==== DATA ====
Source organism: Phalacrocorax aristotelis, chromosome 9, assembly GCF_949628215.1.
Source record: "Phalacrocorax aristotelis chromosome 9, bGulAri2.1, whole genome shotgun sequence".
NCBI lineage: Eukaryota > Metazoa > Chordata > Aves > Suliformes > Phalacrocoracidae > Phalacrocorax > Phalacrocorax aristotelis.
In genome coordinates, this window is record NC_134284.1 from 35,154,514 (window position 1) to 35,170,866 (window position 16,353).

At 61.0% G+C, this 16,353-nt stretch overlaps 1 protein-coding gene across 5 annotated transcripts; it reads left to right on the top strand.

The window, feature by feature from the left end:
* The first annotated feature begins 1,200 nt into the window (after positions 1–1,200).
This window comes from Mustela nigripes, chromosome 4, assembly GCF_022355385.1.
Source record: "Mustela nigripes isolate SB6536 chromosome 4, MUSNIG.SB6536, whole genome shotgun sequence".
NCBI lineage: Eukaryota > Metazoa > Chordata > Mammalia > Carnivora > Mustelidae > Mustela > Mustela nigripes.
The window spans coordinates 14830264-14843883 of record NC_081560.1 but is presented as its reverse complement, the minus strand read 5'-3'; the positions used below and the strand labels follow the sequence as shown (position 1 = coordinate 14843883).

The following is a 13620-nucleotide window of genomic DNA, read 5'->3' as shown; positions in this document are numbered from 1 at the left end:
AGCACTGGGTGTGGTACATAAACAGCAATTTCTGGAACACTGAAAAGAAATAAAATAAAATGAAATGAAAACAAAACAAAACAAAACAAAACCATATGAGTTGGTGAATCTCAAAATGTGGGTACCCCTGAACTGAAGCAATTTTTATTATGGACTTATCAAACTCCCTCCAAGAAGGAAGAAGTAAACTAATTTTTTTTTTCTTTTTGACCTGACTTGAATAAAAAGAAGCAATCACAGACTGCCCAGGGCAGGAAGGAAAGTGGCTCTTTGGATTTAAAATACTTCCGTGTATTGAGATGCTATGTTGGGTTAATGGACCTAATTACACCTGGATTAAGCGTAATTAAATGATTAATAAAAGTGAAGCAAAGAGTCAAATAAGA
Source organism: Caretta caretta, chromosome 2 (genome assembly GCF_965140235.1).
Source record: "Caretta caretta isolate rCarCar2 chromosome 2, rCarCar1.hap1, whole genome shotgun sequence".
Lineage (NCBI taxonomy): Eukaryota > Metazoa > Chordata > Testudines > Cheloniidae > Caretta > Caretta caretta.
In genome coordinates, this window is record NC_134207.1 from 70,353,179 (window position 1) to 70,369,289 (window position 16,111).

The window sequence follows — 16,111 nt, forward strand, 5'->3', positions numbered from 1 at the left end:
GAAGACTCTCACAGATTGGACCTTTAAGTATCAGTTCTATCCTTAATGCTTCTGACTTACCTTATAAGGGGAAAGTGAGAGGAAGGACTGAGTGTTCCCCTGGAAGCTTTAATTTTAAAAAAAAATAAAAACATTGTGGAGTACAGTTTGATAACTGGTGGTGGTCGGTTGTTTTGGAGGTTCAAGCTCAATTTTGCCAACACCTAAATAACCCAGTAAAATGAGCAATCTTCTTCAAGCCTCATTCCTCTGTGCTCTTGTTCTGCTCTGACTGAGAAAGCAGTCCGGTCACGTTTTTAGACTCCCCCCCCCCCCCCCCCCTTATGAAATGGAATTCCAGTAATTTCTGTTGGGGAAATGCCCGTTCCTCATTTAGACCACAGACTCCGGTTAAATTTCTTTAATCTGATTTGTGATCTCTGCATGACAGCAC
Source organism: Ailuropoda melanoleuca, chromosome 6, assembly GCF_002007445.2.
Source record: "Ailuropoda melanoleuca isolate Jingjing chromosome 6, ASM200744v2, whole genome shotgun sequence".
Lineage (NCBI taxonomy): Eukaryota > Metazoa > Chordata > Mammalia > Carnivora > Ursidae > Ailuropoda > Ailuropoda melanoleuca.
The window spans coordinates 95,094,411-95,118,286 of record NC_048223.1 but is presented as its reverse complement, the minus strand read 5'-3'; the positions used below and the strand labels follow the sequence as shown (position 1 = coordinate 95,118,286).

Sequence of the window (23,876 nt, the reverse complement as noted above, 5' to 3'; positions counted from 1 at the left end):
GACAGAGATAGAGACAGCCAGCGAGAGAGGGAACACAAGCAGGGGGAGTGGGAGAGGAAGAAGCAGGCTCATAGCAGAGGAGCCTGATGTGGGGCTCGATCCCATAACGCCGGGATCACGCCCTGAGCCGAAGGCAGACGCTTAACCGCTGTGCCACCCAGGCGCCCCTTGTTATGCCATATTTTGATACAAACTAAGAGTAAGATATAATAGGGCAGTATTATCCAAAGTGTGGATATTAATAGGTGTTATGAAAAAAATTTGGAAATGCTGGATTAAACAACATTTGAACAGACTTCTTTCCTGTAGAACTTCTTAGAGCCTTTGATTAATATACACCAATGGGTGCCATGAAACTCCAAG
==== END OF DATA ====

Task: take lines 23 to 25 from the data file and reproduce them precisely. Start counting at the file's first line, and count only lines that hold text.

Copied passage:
The window spans coordinates 95,094,411-95,118,286 of record NC_048223.1 but is presented as its reverse complement, the minus strand read 5'-3'; the positions used below and the strand labels follow the sequence as shown (position 1 = coordinate 95,118,286).

Sequence of the window (23,876 nt, the reverse complement as noted above, 5' to 3'; positions counted from 1 at the left end):
GACAGAGATAGAGACAGCCAGCGAGAGAGGGAACACAAGCAGGGGGAGTGGGAGAGGAAGAAGCAGGCTCATAGCAGAGGAGCCTGATGTGGGGCTCGATCCCATAACGCCGGGATCACGCCCTGAGCCGAAGGCAGACGCTTAACCGCTGTGCCACCCAGGCGCCCCTTGTTATGCCATATTTTGATACAAACTAAGAGTAAGATATAATAGGGCAGTATTATCCAAAGTGTGGATATTAATAGGTGTTATGAAAAAAATTTGGAAATGCTGGATTAAACAACATTTGAACAGACTTCTTTCCTGTAGAACTTCTTAGAGCCTTTGATTAATATACACCAATGGGTGCCATGAAACTCCAAG